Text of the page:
Who Invented the Air Purifier?

Air purifiers have become essential in many homes, offices, and other indoor areas. And it's not all because of publicity and marketing hype. With regular usage, quality air purifiers can filter out fine air pollutants like mildew, mold, pollen, dust, pet dander, and fungal spores from indoor spaces, making the air you breathe cleaner and safer. Some purifiers can even trap the particles that cause COVID-19.

Essentially, an air purifier's job is to improve indoor air quality and make breathing easier for everyone, especially those suffering from respiratory conditions and allergies. It nets small particles through a powerful filtration technology, protecting you from dangerous pathogens

Contrary to what most people think, the concept of air purification wasn't born in the 21st century. The air purifiers we're using today in our homes are products of centuries-long evolution to battle environmental pollution and climate change. It traces its roots back to the 1800s when coal was the main power source, and air pollution started to worsen. 

The History of the Air Purifier

Towards the end of the 19th century, coal was used mainly to power industrial processes. They burned coal in power plants and used its heat energy to generate electricity to run machines in the transportation, residential, and commercial industries. 

Coal played a massive role in technological advancement and transforming societies during the Industrial Revolution. However, its large-scale use had terrible consequences. It paved the way for air pollution, global warming, and respiratory illnesses, particularly among populations around places that burned more coal than the average.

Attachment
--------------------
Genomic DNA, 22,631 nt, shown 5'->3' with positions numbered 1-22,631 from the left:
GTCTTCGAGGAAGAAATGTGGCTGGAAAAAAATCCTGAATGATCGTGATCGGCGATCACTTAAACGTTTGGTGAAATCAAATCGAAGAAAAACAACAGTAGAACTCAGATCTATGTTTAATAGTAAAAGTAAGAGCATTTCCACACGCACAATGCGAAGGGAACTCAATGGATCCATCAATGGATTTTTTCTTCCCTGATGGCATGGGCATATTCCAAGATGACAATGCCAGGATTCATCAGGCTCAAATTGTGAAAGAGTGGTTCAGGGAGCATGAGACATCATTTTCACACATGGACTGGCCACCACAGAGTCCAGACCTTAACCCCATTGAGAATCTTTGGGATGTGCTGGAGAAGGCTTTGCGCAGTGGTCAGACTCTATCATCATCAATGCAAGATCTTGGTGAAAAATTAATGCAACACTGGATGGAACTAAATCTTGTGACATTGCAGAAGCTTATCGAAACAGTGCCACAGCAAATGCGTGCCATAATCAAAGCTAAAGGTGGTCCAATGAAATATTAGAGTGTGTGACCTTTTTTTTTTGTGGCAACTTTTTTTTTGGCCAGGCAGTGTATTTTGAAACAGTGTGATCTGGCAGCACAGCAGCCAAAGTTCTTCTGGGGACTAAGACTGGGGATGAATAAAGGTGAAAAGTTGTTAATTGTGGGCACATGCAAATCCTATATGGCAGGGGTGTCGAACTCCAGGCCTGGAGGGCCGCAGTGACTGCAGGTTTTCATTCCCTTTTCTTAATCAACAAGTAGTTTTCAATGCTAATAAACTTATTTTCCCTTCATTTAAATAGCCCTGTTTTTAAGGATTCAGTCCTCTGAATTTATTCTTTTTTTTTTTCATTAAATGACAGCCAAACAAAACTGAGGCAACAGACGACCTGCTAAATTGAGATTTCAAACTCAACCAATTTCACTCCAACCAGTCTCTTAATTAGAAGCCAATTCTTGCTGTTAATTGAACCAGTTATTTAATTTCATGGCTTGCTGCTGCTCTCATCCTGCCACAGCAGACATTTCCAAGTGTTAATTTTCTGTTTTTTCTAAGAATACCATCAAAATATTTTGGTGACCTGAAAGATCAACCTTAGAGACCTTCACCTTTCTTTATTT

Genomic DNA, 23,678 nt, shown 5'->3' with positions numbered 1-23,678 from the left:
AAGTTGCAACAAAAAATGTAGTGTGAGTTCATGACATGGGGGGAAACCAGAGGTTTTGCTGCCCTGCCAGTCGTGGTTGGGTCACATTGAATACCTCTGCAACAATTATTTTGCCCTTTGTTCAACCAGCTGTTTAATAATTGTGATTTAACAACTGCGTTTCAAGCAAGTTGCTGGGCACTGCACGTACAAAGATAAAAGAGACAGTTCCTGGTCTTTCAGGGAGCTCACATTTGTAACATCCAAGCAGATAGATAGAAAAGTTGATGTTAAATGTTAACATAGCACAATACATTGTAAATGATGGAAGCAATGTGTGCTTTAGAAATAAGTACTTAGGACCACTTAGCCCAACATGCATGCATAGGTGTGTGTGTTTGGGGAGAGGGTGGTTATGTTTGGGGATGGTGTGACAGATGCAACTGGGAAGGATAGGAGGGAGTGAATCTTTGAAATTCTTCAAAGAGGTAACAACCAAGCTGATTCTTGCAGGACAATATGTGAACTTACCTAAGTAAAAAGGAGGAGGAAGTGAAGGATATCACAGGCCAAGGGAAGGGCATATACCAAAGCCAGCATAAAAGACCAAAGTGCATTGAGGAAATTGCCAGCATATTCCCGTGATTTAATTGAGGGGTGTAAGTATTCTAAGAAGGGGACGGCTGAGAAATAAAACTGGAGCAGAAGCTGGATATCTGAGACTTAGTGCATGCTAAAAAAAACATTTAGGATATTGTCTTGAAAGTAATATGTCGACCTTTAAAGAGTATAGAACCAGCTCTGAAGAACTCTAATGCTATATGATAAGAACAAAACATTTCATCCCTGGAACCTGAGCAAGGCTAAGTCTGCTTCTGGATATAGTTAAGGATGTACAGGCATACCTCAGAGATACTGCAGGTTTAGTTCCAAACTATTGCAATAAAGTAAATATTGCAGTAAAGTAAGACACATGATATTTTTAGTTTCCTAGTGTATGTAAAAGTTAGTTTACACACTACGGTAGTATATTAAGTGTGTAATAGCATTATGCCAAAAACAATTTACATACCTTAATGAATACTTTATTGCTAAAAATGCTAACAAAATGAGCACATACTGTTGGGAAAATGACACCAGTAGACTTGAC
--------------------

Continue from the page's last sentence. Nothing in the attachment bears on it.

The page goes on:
As the people of the 1800s enjoyed the benefits of industrialization, experts developed new solutions to protect the public from toxic fumes and pollution exposure. The first few inventions focused on protecting first responders from toxic fumes while on duty. 

One of the earliest breathing tools was headgear developed by brothers Charles and John Deane in 1823, intended to help firefighters rescue people from burning establishments. Patented as the Smoke Helmet, it was designed to prevent smoke-induced suffocation and protect firefighters from toxic fumes. 

In 1849, the first-ever U.S. patent for an air purifying breathing device was given to Lewis P. Haslett's "lung protector." It filters dust with the help of one-way clapper valves and porous material like a moistened wool filter. 

Years later, in 1854, in another initiative to protect first responders, John Stenhouse introduced a respirator that captured toxic gases through a charcoal-based filter. 

In the 1940s, the U.S. Army Chemical Corps and National Defense Research Committee created the HEPA (High-Efficiency Particulate Air) filter. Its development was part of the Manhattan Project, an American government research effort to produce the first World War II atomic bombs.

The HEPA filter, a mechanical filter that traps harmful air contaminants in a fine mesh, was made to protect workers from radioactive contaminants. This high-efficiency air purification system was a breakthrough in addressing environmental pollution. It eventually became a heavy filtration device for most home air purifiers today. In fact, if you’re going to use an air purifier, we always recommend looking for one that utilizes a medical-grade HEPA 13 filter.